Hiking in Vail: Booth Falls and Booth Lake

VAIL, Colo. - If you like waterfalls, cascades, lakes and incredible scenery, don't miss Booth Falls and Booth Lake.

The Booth Falls trailhead is just 1.2 miles from I-70 in East Vail (directions below). The trailhead parking lot is small, so if you get there late, you may have to hike up the road from the overflow lot.

In the main parking lot, you'll see a gate. Walk around the gate, take a few steps and you'll see a board with a map and a sign says "Booth Lake Trail." Sign in at the register box and begin hiking the steep trail.

The trail starts with several switchbacks as it climbs to the Eagle Nest Wilderness about 0.25 miles from the parking lot. You may notice some traffic noise at the beginning of this hike, but it may be drowned out by the sound of your heavy breathing as you climb this trail.

As you hike, enjoy the flowers next the trail. Starting in June and lasting several weeks, the wildflowers here put on a colorful show. I saw more than a dozen different kinds of flowers over Fourth of July weekend and I may have been early. When I did this hike in August 2009, the flowers were even more incredible.

As you hike, you'll see several social trails leading to Booth Creek. I was quite surprised to find the trail didn't follow the creek very closely. Typically, trails by creeks are actually by the creek, but not here. "Social trails" to the creek do appear in areas where you can hear the running water. I hiked a few of the social trails and saw cascades, other times the vegetation was too thick to see much.

About a mile up the trailhead, there's a good view of a cascade on the other side of the creek. You don't have to hike a social trail to see this, just watch for it to appear. I took about three steps off the trail to get a good picture.

I turned around to look back at the trail and spotted something I didn't expect -- ski runs. You can see some of the runs at Vail Ski Resort. After a photo, it was time to continue on.

A lot of people assume this is an easy hike, I saw a lot of families with kids under 10. While the hike to the falls is short -- about two miles -- the elevation gain makes this a hard hike. You'll be climbing about 1,200 feet in two miles. I stopped and talked to several families within a quarter mile of the falls and many of the kids were ready to turn around. They agreed to keep going when I told them how close they were.

Also make sure your group has good shoes, there are a couple stream crossings and at one point, the trail actually goes up a stream of sorts.

About 1.75 miles up the trail, you'll see a sign that says "trail" and points to the right. Climb up this steep, rocky grade. Near the top of the climb, you'll pass through a wide, rocky area that looks like a rock landslide. Go over this, around the bend to the left and when the trail bends right, consider taking one of the social trails on your left to a little rocky ridge. That ridge has a view of the big drop of Booth Falls. There is no sign and the trail doesn't go by the main drop, so many people miss it. I didn't know I had missed it the first time until I suddenly found myself at the top of the falls. If you don't see it on the way up, do some exploring on the way back to find this beautiful spot.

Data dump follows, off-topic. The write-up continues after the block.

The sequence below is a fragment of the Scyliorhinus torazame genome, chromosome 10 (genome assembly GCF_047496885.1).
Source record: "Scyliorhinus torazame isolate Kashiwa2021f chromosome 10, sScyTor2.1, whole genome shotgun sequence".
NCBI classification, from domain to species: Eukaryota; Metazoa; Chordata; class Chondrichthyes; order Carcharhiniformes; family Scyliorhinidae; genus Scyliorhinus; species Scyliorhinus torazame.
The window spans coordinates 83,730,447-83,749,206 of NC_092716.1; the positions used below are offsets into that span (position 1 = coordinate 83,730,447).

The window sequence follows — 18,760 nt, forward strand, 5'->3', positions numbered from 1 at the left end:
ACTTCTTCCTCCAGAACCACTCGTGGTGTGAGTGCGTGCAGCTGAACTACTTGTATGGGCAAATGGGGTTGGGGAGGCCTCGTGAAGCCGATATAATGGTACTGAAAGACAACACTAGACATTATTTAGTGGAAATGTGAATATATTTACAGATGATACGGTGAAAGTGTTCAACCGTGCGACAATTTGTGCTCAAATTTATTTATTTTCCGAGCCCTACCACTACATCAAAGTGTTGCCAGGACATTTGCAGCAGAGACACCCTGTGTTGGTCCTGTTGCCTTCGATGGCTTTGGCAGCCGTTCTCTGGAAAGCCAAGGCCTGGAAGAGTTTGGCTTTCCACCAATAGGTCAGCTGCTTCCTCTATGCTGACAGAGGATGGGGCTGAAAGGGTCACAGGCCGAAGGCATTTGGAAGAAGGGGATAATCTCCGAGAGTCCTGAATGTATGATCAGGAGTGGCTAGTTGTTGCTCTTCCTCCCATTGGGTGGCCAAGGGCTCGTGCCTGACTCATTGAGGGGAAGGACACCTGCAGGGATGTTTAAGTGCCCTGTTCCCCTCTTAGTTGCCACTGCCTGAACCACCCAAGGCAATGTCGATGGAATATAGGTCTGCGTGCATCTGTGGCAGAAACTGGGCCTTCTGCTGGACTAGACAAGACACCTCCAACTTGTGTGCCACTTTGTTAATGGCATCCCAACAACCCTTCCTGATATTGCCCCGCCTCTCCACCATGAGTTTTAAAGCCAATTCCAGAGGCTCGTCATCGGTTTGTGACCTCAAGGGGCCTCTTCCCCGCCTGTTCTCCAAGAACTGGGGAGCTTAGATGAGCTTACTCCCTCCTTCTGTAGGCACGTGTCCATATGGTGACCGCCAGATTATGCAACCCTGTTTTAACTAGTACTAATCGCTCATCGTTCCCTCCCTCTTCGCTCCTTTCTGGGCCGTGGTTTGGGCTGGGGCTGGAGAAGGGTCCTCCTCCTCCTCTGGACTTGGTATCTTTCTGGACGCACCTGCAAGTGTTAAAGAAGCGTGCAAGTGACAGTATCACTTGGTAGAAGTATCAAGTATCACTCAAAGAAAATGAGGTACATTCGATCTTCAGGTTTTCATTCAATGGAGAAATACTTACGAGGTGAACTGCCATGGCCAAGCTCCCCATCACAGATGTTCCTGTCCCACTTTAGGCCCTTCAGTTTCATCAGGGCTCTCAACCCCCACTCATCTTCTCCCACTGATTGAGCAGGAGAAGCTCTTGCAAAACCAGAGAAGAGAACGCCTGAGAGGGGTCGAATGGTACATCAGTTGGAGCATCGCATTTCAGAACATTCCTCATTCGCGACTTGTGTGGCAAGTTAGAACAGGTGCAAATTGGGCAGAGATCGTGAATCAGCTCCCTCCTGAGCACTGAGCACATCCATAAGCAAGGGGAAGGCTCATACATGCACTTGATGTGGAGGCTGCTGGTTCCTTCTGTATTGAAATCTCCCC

For now, let's continue on to Booth Lake. There's still three miles and 1,800 feet of elevation to climb to the lake.

About 0.4 miles from the falls, the trail winds its way back to the creek and a trail in a valley. The trails drops down to the water here and follows the creek for a short distance. Enjoy the sounds of the water crashing over the rocks in the stream bed. Remember, when the trail drops here, that means you'll be hiking back up this section on the way out.

From here, the trail gets pretty steep at times. When that happens, stop, catch your breath and make sure you turn in a 360 degree circle and enjoy the views around you.

Don't worry, the trail will mellow a bit as it winds through several meadows. When the valley opens up, enjoy the rocky peaks above you and the wildflowers below you.

After passing through the meadows, the trail turns slightly left and begins the last big climb to the cirque that holds Booth Lake. As you hike up, look for the cascades/waterfalls from the outlet of Booth Lake. When you suddenly crest the ridge at the top, you should see Booth Lake.

Booth Lake is a large lake in a scenic cirque. The lake is so wide, you may have trouble getting a photo of the entire lake. You can walk over to the lake's shore to enjoy lunch or a snack. However, I highly recommend turning left at the first sight of the lake and going to the east end of the lake. This may be the best area to get photos showing most of the lake. It's also a good spot to see the island in the lake.

Take your time in this beautiful place to enjoy the amazing scenery and you're amazing feat -- climbing 3,000 feet of elevation in five miles.

When you're done exploring, return the way came, maybe with a side detour to find the big cascade at Booth Falls.

Details: The hike to Booth Falls is about 4 miles RT and 1,200 feet of elevation. The hike to Booth Lake is about 10 miles RT and 3,200 feet of elevation gain (with a few uphill stretches on the way back).

Directions: From I-70, take exit 180 (East Vail). At the stop sign, make a right, then a quick left onto the frontage road. Watch your speed; I spotted the 25 mph speed limit sign as a state trooper went by. Take the frontage road about .8 of a mile to Booth Falls Road, turn right. From here it's about a quarter mile to the trailhead parking lot.

Find more great hikes and Colorado adventures on our Discover Colorado page.

I welcome your comments, questions and hiking trail suggestions, just email me at deb_stanley@kmgh.com.

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